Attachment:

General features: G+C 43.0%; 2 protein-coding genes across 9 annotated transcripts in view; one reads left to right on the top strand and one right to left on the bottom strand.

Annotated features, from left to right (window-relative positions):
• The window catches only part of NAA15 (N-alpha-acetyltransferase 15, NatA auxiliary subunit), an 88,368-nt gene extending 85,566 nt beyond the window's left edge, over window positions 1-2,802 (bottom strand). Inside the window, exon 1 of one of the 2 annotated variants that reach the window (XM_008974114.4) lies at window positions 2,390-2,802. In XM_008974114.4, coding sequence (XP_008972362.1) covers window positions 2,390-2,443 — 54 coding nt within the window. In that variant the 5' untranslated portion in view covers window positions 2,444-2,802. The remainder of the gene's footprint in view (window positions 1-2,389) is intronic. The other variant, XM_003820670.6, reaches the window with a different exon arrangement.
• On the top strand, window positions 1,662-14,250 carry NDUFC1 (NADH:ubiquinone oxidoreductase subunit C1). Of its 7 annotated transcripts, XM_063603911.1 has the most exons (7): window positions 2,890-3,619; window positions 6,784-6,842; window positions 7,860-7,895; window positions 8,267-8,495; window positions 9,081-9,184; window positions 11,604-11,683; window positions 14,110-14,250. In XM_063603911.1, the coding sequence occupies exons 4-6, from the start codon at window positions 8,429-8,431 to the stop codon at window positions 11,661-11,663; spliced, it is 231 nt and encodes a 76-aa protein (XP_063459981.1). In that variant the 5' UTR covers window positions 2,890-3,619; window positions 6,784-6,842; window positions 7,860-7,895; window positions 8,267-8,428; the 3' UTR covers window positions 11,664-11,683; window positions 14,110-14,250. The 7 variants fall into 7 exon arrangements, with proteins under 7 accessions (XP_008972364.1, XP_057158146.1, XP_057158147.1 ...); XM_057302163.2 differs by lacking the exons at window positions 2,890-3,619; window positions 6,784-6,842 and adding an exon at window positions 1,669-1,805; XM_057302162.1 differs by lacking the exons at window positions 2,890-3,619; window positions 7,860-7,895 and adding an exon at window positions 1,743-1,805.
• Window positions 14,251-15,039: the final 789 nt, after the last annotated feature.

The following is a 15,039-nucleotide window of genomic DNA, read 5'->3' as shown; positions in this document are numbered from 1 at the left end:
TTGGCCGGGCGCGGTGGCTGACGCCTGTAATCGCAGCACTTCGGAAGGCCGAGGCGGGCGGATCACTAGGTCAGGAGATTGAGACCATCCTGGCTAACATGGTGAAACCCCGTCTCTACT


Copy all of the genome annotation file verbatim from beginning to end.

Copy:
General features: G+C 43.0%; 2 protein-coding genes across 9 annotated transcripts in view; one reads left to right on the top strand and one right to left on the bottom strand.

Annotated features, from left to right (window-relative positions):
• The window catches only part of NAA15 (N-alpha-acetyltransferase 15, NatA auxiliary subunit), an 88,368-nt gene extending 85,566 nt beyond the window's left edge, over window positions 1-2,802 (bottom strand). Inside the window, exon 1 of one of the 2 annotated variants that reach the window (XM_008974114.4) lies at window positions 2,390-2,802. In XM_008974114.4, coding sequence (XP_008972362.1) covers window positions 2,390-2,443 — 54 coding nt within the window. In that variant the 5' untranslated portion in view covers window positions 2,444-2,802. The remainder of the gene's footprint in view (window positions 1-2,389) is intronic. The other variant, XM_003820670.6, reaches the window with a different exon arrangement.
• On the top strand, window positions 1,662-14,250 carry NDUFC1 (NADH:ubiquinone oxidoreductase subunit C1). Of its 7 annotated transcripts, XM_063603911.1 has the most exons (7): window positions 2,890-3,619; window positions 6,784-6,842; window positions 7,860-7,895; window positions 8,267-8,495; window positions 9,081-9,184; window positions 11,604-11,683; window positions 14,110-14,250. In XM_063603911.1, the coding sequence occupies exons 4-6, from the start codon at window positions 8,429-8,431 to the stop codon at window positions 11,661-11,663; spliced, it is 231 nt and encodes a 76-aa protein (XP_063459981.1). In that variant the 5' UTR covers window positions 2,890-3,619; window positions 6,784-6,842; window positions 7,860-7,895; window positions 8,267-8,428; the 3' UTR covers window positions 11,664-11,683; window positions 14,110-14,250. The 7 variants fall into 7 exon arrangements, with proteins under 7 accessions (XP_008972364.1, XP_057158146.1, XP_057158147.1 ...); XM_057302163.2 differs by lacking the exons at window positions 2,890-3,619; window positions 6,784-6,842 and adding an exon at window positions 1,669-1,805; XM_057302162.1 differs by lacking the exons at window positions 2,890-3,619; window positions 7,860-7,895 and adding an exon at window positions 1,743-1,805.
• Window positions 14,251-15,039: the final 789 nt, after the last annotated feature.

The following is a 15,039-nucleotide window of genomic DNA, read 5'->3' as shown; positions in this document are numbered from 1 at the left end:
TTGGCCGGGCGCGGTGGCTGACGCCTGTAATCGCAGCACTTCGGAAGGCCGAGGCGGGCGGATCACTAGGTCAGGAGATTGAGACCATCCTGGCTAACATGGTGAAACCCCGTCTCTACT